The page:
Composer Andrew Violette came to Bard to give a composer’s forum last week. I’d followed his music via CDs for years and we’d corresponded, but I’d never met him. He’s known for some really long, intense pieces, such as his three-hour-long Seventh Piano Sonata, which I wrote about years ago. He looks less tough in person than he does in his photos, and he spent several years as a Benedictine monk. He wanted to play something live, and since he hadn’t written anything for piano since that 2001 sonata, he chose to play half of a book of chorale harmonizations he’d written decades ago, 1982-3. And they were quite amazing, partly because he played them with such grace and energy. He puts his recordings on YouTube, and you can hear his Harmonizations here, here, here, here, and here. He harmonized hymns for the entire liturgical year using atonal modes – Messiaen’s “modes of limited transposition,” and all subsets of the octatonic, made up of triads with roots a tritone apart. I knew almost all of the hymns and chorale melodies, and it was kind of wonderful hearing the familiar tunes relegated to such exotic contexts. I had an advantage in this respect over my students, who seemed to enjoy the Christmas tunes most because they recognized those.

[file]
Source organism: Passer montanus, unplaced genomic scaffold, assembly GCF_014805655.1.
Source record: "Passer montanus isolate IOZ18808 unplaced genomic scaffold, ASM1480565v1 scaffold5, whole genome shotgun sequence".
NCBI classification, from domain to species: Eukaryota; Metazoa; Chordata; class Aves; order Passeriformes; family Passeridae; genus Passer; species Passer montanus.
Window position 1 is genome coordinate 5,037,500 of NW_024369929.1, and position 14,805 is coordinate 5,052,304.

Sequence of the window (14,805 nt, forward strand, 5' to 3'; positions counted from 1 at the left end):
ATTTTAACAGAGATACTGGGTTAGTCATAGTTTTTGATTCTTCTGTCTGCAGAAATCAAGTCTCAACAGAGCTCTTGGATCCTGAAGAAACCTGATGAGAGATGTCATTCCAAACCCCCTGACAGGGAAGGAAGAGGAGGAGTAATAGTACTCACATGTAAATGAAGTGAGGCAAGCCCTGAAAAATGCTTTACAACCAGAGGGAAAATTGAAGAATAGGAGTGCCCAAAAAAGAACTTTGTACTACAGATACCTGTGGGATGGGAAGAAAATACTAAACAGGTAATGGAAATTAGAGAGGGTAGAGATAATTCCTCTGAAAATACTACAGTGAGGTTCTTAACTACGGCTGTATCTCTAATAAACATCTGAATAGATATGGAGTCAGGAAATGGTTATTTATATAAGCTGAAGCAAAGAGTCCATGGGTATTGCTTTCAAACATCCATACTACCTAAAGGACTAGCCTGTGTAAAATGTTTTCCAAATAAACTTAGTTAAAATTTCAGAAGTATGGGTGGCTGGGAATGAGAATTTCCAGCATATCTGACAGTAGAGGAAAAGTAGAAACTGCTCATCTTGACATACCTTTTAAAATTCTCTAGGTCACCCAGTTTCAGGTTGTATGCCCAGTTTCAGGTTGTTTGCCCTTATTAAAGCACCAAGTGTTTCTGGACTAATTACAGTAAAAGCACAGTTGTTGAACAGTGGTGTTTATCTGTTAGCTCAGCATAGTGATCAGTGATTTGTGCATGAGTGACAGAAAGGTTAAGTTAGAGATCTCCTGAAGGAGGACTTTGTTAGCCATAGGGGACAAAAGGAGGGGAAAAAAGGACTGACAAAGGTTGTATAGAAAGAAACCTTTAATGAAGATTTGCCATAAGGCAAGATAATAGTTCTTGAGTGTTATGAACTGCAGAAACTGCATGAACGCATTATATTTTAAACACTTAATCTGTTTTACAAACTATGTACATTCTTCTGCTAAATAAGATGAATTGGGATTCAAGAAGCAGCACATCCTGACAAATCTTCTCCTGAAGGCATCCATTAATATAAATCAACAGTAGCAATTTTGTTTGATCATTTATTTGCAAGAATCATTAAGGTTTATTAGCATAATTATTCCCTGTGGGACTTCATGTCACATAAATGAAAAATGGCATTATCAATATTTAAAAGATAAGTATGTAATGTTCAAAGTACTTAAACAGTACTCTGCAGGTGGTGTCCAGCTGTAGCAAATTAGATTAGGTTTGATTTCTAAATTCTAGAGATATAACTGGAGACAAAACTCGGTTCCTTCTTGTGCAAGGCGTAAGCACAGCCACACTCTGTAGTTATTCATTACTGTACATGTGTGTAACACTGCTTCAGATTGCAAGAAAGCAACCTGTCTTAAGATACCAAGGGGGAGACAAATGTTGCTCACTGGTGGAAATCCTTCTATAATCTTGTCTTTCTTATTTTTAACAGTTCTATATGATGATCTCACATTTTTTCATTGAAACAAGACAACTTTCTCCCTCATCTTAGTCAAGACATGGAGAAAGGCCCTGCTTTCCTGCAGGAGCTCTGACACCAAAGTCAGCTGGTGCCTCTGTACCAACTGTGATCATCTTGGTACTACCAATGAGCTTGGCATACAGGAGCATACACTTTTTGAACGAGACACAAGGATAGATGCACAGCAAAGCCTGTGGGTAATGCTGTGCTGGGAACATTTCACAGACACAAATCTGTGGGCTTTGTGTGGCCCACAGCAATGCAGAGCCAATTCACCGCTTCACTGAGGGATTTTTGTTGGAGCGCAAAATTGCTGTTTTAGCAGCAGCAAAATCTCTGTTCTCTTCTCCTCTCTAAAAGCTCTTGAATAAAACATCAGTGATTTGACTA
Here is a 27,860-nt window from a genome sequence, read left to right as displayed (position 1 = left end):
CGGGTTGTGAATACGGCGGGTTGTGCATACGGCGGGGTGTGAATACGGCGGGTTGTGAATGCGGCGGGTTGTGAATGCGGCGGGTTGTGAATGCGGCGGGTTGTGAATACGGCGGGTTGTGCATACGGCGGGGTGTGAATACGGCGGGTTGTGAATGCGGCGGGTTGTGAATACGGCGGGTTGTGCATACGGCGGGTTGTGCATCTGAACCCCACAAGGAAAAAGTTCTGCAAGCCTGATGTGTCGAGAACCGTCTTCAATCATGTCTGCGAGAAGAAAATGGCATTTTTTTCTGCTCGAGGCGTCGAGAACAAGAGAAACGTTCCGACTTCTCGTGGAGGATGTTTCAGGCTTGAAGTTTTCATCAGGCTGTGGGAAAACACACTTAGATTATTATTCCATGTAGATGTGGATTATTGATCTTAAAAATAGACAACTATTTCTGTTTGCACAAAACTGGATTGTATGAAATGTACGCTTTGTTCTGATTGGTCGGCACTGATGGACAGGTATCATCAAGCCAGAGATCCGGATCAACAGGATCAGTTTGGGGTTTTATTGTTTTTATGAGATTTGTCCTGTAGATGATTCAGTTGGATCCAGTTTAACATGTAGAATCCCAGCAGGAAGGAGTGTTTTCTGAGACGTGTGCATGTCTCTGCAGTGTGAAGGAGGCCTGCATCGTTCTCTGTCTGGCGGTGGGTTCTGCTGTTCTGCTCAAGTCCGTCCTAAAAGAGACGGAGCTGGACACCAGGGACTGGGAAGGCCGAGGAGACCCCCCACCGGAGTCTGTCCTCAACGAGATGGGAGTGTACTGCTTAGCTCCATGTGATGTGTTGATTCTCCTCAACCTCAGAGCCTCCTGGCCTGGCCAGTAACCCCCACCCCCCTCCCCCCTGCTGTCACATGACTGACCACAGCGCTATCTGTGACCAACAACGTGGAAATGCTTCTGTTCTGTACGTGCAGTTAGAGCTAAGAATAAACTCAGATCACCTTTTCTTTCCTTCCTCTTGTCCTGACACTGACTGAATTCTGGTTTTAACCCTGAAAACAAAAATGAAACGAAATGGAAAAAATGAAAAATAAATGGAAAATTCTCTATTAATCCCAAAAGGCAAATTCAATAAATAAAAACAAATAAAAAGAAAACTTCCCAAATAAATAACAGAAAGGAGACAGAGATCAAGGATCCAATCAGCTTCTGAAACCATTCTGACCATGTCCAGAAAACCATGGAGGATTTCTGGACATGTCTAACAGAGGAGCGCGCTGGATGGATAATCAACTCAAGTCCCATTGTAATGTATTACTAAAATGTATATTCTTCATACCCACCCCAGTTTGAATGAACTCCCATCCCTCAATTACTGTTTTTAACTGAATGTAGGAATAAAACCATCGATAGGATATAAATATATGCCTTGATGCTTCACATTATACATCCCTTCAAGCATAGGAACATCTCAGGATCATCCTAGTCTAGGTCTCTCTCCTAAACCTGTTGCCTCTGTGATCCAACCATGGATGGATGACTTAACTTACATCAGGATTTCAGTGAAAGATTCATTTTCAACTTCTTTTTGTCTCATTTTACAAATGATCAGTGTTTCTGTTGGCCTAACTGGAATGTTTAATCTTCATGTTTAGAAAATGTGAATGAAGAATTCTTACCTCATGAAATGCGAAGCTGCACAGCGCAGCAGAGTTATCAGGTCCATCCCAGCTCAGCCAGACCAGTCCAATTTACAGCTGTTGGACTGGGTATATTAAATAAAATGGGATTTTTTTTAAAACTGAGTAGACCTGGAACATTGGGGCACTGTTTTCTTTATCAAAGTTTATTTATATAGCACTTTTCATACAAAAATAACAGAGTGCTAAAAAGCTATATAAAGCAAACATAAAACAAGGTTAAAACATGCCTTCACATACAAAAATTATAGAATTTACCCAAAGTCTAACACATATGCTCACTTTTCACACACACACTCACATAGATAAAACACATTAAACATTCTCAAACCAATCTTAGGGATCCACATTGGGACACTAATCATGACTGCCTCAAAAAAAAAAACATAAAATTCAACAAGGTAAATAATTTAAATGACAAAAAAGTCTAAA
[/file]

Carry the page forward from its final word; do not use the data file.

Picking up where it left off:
Andrew then played an excerpt from his two-hour, six-voice, a capella Mass, an absolutely stunning work of Gesualdo-like chromaticism, continuously vibrant throughout its marathon length. Astonishing that he got six singers to sing so difficult and demanding a work so beautifully. He puts all his scores up for free at ismlp.org, too, so I’ve been on a downloading frenzy since he left. He’s a total original, what some would call an eccentric, a dropout from the new-music world (trained at Juilliard, refuses to teach), and someone who, as he puts it, is driven to write long works from the need to create an entire world with each piece. [UPDATE:] In addition, talking afterward Andrew and I discovered that we share some enthusiasms for insufficiently recognized composers in common, including M.C. Maguire and Monroe Golden – and also a conviction that there is no correlation between those composers who are most celebrated and those who make the best music.